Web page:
- Differentiate among voltage, current, and power, and perform calculations based on their relationships.
- Discuss the functions, characteristics, and applications of resistors, capacitors, inductors, and transformers, and predict the output of RC, RL, and RLC circuits.
- Develop and analyze a circuit simulation, build a circuit on a breadboard, and measure it using common instrumentation.
- Apply fundamental techniques, including Ohm’s law, Kirchhoff’s Laws, nodal analysis, mesh analysis, superposition, Thevenin’s theorem, and Norton’s theorem to analyze a given circuit, and design a circuit to specification.
|Topic||Introduction to Circuits|
|Style||Laboratory, Project Based Learning|
|Prerequisite Skills||Students should be able to:
INCLUDED COURSE LABS
In this lab, students will learn about Kirchoff's Current Law (KCL). KCL states that the sum of the currents flowing into any junction in a circuit is equal to the sum of the currents flowing out of it. Kirchoff's Circuit Law is a fundamental law that allows us to analyze parallel circuits and is often combined with Ohm's law and Kirchoff's Voltage Law to solve for unknown values in a circuit. This lab gives students the opportunity to calculate unknown values using Kirchoff's Current Law and then confirm those values by building a real circuit using the NI ELVIS III.
In this lab, students will learn about Thevenin and Norton equivalent circuits. Equivalent circuits are simplified versions of complex circuits that yield the same values and can, therefore, be used to simplify calculations about those circuits. For both Thevenin Equivalent Circuits and Norton Equivalent Circuits, students will confirm the founding theorems of equivalent circuits through a combination of calculation and circuit-building on the NI ELVIS III.
In this lab, students will learn how to recognize and analyze voltage divider and resistance bridge circuits. A voltage divider is a linear circuit that produces an output voltage smaller than its input voltage; it works by splitting the input voltage among its components. A bridge circuit is a circuit with two branches that are connected by a conductive bridge. Both types of circuit have numerous influential real-world applications, as students will discover through both simulation and hands-on work using NI ELVIS III.
In this lab, students will learn about capacitors, devices that store energy as electrostatic charge. They are common circuit components that have numerous applications both in series and parallel arrangements. Students will start by calculating capacitance in various configurations. Then, students will have the chance to build circuits and observe capacitors in action with the NI ELVIS III. Finally, students will test their knowledge by calculating the capacitance of a more advanced configuration.
In this lab, students will learn about resistor-capacitor (RC) circuits. These are circuits in which a resistor is placed in series with a capacitor and used to control the rate at which the capacitor charges or discharges. Like capacitors themselves, RC circuits have many applications in real-world circuitry. Students will make calculations for a given RC circuit and then build, modify, and measure that circuit with the NI ELVIS III. Students will also gain experience with two instruments: the function generator and the oscilloscope.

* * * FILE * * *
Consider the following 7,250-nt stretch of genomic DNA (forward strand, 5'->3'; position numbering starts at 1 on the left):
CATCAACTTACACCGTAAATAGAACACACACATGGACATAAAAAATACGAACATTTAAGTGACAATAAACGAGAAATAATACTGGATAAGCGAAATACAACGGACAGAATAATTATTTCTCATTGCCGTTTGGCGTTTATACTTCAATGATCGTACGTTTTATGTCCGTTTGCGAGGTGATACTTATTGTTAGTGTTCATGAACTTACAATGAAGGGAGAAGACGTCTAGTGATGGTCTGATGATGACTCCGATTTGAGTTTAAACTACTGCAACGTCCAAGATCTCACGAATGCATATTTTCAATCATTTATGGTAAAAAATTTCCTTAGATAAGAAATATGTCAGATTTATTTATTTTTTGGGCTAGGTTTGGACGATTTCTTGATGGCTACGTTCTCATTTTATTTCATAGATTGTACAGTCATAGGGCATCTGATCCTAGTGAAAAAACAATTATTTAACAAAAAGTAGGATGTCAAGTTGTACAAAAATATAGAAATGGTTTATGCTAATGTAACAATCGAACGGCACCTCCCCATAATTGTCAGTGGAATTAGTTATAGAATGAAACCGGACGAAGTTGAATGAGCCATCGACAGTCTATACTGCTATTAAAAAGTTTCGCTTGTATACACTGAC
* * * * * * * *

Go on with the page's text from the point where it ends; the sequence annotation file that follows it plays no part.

In this lab, students will learn about RLC circuits. These circuits consist of a resistor (R), inductor (L), and capacitor (C) wired in series, parallel, or any combination of the two. RLC circuits are oscillators, meaning that they produce a periodic, oscillating electronic signal. Each RLC circuit has its own resonant frequency, an input frequency at which the circuit exhibits distinctive behavior. For this lab, students will be given an RLC circuit and asked to calculate its resonant frequency. They will then build that circuit with the NI ELVIS III to observe how it behaves and confirm its resonant frequency using the Bode analyzer.
In this lab, students will learn about transformers. Transformers are devices that use electromagnetic induction to increase and decrease the voltages of AC signals. They allow us to manage the logistics of power transmission and to establish a suitable voltage for each power use. The output of a transformer is determined by the ratio of turns in its two coils, also known as the turn relationship. Students will work with two different simulations in order to understand how a transformer's turn relationship affects voltage and current and to investigate transformer power efficiency.
In this project, students will apply their knowledge of circuits to understand components of a complex real-world device: a radio. All radio receivers include a tuning circuit so that they can be tuned to pick up a specific broadcast frequency. Many simple passive radios use LC or RLC circuits as tuners, and students will be investigating these in this lab. Students will be challenged to use Multisim Live to design and test their own RLC tuning circuit to receive specified FM signal frequencies.